Forest (Conservation) Rules, 2022 Notified
Recently the Ministry of Environment, Forest and Climate Change has notified the Forest (Conservation) Rules, 2022.
These rules have been issued in exercise of the powers conferred under the Forest (Conservation) Act, 1980. These will replace the Forest (Conservation) Rules, 2003.
Key provisions of the new rules:
- An Advisory Committee and a Regional Empowered Committee will be constituted in each of the Integrated Regional Offices.
- A Screening Committee will be constituted at the level of the State/UT Government. The time limit for review of different types of projects has been fixed.
The following types of projects will be evaluated at the Integrated Regional Office, irrespective of their extent, for the purpose of the survey –
- Similar category projects (roads, highways, etc.);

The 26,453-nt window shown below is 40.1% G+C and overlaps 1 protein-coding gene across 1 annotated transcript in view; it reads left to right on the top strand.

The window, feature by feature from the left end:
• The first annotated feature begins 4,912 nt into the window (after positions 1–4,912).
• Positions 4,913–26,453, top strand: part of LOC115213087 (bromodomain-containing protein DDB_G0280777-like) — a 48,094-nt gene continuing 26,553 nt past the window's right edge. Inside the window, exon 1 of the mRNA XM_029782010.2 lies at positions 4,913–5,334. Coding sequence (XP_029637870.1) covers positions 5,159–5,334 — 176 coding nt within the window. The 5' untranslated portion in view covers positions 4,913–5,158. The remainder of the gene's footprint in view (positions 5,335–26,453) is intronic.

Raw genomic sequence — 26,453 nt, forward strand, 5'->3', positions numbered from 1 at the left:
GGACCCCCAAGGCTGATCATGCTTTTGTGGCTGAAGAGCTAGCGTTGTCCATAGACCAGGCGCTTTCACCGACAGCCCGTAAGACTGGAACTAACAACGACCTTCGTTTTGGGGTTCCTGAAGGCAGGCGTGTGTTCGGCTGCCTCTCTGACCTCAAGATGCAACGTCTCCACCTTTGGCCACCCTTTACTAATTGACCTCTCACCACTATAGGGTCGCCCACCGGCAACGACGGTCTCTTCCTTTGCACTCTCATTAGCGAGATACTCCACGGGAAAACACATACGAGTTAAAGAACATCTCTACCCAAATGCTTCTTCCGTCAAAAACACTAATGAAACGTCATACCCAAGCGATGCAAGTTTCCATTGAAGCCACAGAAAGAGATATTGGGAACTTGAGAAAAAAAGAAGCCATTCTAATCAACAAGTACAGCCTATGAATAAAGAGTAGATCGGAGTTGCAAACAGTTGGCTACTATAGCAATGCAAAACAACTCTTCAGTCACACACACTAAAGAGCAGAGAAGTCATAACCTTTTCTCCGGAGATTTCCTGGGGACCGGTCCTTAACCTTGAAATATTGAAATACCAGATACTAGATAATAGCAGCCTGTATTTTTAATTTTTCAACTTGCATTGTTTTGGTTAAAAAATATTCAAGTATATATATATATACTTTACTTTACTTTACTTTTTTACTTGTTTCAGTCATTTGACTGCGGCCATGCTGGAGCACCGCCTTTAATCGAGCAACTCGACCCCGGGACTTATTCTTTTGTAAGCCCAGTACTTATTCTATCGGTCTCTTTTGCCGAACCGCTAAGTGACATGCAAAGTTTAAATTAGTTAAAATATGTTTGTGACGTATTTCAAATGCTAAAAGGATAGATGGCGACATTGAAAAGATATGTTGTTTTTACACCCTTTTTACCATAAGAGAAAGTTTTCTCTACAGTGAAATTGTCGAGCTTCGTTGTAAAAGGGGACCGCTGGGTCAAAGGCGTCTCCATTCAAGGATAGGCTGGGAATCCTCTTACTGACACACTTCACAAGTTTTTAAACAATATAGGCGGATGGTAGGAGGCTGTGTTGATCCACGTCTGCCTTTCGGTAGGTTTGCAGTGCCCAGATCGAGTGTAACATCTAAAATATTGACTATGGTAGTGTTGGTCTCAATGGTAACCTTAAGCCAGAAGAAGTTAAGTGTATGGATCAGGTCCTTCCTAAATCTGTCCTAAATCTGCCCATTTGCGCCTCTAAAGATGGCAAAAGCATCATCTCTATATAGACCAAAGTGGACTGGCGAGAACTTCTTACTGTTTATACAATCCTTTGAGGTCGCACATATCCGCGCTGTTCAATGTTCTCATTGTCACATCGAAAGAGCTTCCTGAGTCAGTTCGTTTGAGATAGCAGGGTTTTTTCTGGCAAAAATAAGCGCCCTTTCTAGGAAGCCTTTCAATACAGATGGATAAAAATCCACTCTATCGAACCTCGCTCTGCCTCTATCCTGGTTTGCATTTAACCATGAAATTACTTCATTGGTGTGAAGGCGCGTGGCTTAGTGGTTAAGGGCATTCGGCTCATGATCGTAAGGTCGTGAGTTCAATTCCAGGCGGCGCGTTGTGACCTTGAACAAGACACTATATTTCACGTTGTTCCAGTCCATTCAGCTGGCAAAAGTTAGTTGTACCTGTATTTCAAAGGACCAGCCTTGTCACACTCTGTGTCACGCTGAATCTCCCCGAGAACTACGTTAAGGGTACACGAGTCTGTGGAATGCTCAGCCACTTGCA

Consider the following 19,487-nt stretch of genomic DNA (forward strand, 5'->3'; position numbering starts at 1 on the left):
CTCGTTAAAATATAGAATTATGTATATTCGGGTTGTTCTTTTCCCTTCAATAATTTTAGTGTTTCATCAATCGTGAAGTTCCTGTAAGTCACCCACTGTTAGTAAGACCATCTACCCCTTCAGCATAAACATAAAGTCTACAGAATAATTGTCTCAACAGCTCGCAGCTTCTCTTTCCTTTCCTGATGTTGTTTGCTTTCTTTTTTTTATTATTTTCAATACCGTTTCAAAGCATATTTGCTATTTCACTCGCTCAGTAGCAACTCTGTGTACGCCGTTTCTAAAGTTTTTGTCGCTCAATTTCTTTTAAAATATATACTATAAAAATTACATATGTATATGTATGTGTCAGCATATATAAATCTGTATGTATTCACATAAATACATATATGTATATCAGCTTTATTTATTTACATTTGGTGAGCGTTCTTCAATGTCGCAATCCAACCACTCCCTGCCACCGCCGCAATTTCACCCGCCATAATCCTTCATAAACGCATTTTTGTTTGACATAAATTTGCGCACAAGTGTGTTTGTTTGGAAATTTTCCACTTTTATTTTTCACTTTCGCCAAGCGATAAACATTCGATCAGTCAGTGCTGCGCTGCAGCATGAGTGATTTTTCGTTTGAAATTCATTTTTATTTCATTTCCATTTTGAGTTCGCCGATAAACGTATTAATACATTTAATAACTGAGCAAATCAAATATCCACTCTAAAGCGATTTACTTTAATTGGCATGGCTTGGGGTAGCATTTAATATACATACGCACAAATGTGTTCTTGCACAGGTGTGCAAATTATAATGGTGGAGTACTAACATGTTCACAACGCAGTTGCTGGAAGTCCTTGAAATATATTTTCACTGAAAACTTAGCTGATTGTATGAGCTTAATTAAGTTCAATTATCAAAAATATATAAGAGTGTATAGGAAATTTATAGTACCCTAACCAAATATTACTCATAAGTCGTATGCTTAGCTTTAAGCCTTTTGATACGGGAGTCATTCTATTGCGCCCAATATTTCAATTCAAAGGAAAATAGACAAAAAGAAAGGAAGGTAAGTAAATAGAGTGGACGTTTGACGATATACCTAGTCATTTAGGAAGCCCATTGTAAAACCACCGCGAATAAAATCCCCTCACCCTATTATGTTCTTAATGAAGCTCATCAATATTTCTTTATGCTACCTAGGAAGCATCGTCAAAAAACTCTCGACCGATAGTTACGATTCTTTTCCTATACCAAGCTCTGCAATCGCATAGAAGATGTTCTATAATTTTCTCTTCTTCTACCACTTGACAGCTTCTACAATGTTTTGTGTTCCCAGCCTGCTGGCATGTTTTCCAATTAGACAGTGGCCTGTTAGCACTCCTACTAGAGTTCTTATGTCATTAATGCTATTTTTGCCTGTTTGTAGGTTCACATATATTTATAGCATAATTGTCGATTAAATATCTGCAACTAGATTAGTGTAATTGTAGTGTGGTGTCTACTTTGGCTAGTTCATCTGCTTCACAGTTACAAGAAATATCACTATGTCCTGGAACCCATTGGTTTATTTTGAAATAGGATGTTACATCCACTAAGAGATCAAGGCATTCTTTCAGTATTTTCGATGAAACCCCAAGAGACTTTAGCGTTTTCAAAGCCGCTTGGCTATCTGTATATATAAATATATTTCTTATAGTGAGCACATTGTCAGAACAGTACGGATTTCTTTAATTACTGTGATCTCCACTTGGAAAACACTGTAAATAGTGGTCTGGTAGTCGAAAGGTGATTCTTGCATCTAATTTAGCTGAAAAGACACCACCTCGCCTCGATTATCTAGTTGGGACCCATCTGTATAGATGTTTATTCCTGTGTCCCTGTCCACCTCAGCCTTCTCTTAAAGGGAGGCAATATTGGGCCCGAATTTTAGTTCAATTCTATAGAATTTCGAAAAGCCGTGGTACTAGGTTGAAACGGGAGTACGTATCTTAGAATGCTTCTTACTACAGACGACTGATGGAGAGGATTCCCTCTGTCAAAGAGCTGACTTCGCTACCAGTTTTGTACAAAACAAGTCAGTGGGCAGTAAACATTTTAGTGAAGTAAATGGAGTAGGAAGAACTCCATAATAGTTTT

- Projects with forest land up to 40 hectares;
- and projects that can use forest land with a canopy density of up to 7.
States have been given the responsibility (under the Forest Rights Act, 2006) to address the issues related to forest rights of forest dwellers. Along with this, the state has also been allowed to change the use of forest land.
Compensatory afforestation can be done in another State or Union Territory (whose forest cover is less than 20 percent of its total geographical area) in the following situations:
- if the forest land (to be used for another project) is in a hilly or hilly State/Union territory having more than two-thirds of its geographical area covered by forest cover, or
- it is located in any other State/Union Territory which has more than one-third forest area in its geographical area.
Earlier in January, the Environment Ministry had submitted a proposal to provide the ranking of State Environment Impact Assessment Authority (SEIAA). Under this, the authorities were to be ranked on the basis of speed of approval of project proposals and speed of environment clearance for projects.
Source – The Hindu